Redefining the National Interest

Center for Renaissance Studies Programs
Other Renaissance Programs
Friday, March 11, 2005 to Saturday, March 12, 2005

Conference on Political Economy and State Formation in Early Modern Europe, 1600-1750

Sponsored by the University of Aberdeen, the University of Chicago, Northwestern University, through Center for Renaissance Studies Consortium funding, and the Research Institute for Irish & Scottish Studies at the University of Aberdeen.

Friday, March 11

Introductory Remarks
Allan MacInnes, University of Aberdeen

Session 1: Comparative State Formation
Chair: Julius Kirshner, University of Chicago, now emeritus

Hegemony and Patriarchy in Early Modern Europe
Julia Adams, Yale University

Empire-Building: The English Republic, Scotland and Ireland
Jim Smyth, University of Notre Dame

The Abandoned or Forgotten Principles of Florentine Constitutional Theory and Practice
John McCormick, University of Chicago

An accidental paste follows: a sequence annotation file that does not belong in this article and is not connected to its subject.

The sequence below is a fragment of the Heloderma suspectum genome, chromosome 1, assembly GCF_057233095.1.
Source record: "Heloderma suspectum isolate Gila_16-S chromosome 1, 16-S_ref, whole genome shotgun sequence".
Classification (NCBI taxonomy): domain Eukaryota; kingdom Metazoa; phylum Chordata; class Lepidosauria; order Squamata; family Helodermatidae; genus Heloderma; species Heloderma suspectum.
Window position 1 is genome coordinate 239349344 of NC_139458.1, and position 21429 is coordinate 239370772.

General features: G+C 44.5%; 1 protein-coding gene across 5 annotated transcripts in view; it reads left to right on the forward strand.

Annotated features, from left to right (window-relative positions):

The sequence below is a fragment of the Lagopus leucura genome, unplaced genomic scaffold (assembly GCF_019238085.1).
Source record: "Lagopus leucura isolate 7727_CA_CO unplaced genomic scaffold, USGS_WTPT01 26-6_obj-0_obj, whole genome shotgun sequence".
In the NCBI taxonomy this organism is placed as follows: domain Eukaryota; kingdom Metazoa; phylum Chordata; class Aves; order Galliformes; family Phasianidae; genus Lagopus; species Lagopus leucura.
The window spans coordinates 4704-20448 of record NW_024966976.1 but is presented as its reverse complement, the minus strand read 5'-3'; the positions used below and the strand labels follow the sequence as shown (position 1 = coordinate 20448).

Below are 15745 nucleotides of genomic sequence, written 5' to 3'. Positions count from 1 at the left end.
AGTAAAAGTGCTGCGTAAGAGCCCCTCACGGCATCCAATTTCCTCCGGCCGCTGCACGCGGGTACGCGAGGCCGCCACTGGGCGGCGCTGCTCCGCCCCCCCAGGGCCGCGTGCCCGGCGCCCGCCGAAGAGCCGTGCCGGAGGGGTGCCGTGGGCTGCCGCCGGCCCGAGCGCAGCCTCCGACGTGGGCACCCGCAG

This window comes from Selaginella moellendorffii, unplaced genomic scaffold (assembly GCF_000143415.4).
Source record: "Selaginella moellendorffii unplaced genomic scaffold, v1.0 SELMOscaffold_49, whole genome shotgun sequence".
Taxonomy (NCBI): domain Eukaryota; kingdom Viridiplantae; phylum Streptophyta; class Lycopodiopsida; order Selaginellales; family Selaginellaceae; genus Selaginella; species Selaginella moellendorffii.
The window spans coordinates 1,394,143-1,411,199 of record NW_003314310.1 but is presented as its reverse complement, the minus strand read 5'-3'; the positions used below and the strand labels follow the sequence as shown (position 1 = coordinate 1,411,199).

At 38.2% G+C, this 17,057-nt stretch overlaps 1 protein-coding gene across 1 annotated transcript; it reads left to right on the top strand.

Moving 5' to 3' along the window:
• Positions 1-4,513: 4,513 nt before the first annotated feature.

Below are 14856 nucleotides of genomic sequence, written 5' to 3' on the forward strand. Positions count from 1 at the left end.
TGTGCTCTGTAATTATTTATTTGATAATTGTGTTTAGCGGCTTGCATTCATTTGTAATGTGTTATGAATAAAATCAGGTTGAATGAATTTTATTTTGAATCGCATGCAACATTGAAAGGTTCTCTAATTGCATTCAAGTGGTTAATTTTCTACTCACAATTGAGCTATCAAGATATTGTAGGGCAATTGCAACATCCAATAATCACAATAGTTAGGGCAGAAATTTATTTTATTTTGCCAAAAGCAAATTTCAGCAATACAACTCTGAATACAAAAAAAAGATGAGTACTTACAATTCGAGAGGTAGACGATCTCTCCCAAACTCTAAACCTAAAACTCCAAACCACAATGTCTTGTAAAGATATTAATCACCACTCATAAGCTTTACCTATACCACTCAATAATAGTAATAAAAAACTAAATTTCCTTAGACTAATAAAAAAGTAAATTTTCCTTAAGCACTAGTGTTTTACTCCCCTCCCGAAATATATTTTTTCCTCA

Session 2: Emergence of Political Economy
Chair: Emmanuel Saadia, University of Chicago

Expert Knowledge and Natural Advantage: The Case of Scottish Natural History, c.1700-1776
Fredrik Jonsson, University of Chicago

The Social Life of Money and the Economic Self in Seventeenth- and Eighteenth-Century England
Deborah Valenze, Barnard College and Columbia University

France's Atlantic Chambers of Commerce: Center, Periphery, and Commerce National
Paul Cheney, University of Chicago

Session 3: Comparative Political Economy
Chair: Esther Mijers, University of Aberdeen

Going Dutch? Political Economy and Political Adversity for the Defeated, 1680-1745
Jim Livesey, University of Sussex

The National Interest beyond Warfare and Mercantilism: The Political Organization of Self-Interest
Hans Blom, Erasmus University

The “Middle Sort’' and the “Middle Way”: Virtuous Mediocrity and Political Economy in Seventeenth-Century England
Ethan Shagan, Northwestern University

Saturday, March 12

Session 4: Imperial Political Economy
Chair: Robert Travers, Harvard University

Political Slavery, Racial Slavery, and Rights in the Age of the American Revolution
Eric Slauter, University of Chicago

“Tis That Must Make Us a Nation in India”: The Political Economy of a Seventeenth-Century Company-State
Phil Stern, American University (now at Duke University)

Population Politics: Benjamin Franklin and the Peopling of North America
Alan Houston, University of California, San Diego

Concluding Remarks and Discussion
Allan MacInnes, University of Aberdeen, and Steve Pincus, University of Chicago

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